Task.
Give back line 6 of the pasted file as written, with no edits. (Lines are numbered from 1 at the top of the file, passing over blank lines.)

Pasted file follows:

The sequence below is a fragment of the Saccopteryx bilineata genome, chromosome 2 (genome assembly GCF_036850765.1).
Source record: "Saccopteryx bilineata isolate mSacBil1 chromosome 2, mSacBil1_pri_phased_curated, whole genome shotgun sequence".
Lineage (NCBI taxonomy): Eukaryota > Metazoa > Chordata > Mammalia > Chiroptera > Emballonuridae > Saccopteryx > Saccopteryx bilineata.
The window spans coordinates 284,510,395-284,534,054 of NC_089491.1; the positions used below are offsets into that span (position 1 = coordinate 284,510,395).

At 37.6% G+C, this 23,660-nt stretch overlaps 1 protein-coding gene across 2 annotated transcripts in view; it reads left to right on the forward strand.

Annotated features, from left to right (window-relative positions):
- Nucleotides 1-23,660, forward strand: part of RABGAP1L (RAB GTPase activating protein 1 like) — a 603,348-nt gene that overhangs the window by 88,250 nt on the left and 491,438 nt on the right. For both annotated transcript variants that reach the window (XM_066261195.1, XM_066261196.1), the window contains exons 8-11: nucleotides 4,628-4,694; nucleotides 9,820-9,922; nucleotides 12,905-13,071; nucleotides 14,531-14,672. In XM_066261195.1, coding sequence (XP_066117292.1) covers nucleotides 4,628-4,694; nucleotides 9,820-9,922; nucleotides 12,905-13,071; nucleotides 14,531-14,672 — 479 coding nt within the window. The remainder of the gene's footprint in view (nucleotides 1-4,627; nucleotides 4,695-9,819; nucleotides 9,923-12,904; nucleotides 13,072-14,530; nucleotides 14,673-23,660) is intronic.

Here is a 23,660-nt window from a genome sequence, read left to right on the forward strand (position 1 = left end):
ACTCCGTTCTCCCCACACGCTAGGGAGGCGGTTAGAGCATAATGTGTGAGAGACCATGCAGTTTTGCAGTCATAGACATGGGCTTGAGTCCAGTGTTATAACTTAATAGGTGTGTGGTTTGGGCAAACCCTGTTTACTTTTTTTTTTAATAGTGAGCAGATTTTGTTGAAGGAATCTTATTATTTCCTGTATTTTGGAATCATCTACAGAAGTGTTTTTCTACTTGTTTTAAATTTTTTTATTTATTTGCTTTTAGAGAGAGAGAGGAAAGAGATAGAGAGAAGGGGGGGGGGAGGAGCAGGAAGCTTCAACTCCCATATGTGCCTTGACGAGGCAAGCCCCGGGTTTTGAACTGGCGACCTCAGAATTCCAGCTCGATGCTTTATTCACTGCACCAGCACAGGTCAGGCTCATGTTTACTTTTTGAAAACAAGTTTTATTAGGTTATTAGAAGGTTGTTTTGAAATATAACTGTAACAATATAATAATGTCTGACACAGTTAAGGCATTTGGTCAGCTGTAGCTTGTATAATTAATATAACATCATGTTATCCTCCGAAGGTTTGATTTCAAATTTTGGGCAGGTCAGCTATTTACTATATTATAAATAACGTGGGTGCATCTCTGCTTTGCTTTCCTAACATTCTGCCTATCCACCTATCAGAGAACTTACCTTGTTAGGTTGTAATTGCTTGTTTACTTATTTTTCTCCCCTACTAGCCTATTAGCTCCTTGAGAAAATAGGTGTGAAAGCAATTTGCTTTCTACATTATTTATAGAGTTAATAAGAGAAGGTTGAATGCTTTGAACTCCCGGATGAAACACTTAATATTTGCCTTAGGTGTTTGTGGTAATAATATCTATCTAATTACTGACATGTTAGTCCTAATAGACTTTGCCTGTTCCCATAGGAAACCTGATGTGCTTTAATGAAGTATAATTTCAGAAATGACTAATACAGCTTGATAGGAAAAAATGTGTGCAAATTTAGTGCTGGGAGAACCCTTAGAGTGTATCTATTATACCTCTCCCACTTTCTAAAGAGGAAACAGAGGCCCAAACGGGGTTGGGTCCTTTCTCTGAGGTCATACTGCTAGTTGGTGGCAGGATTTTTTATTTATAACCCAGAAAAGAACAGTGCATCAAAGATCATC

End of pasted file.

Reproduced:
Annotated features, from left to right (window-relative positions):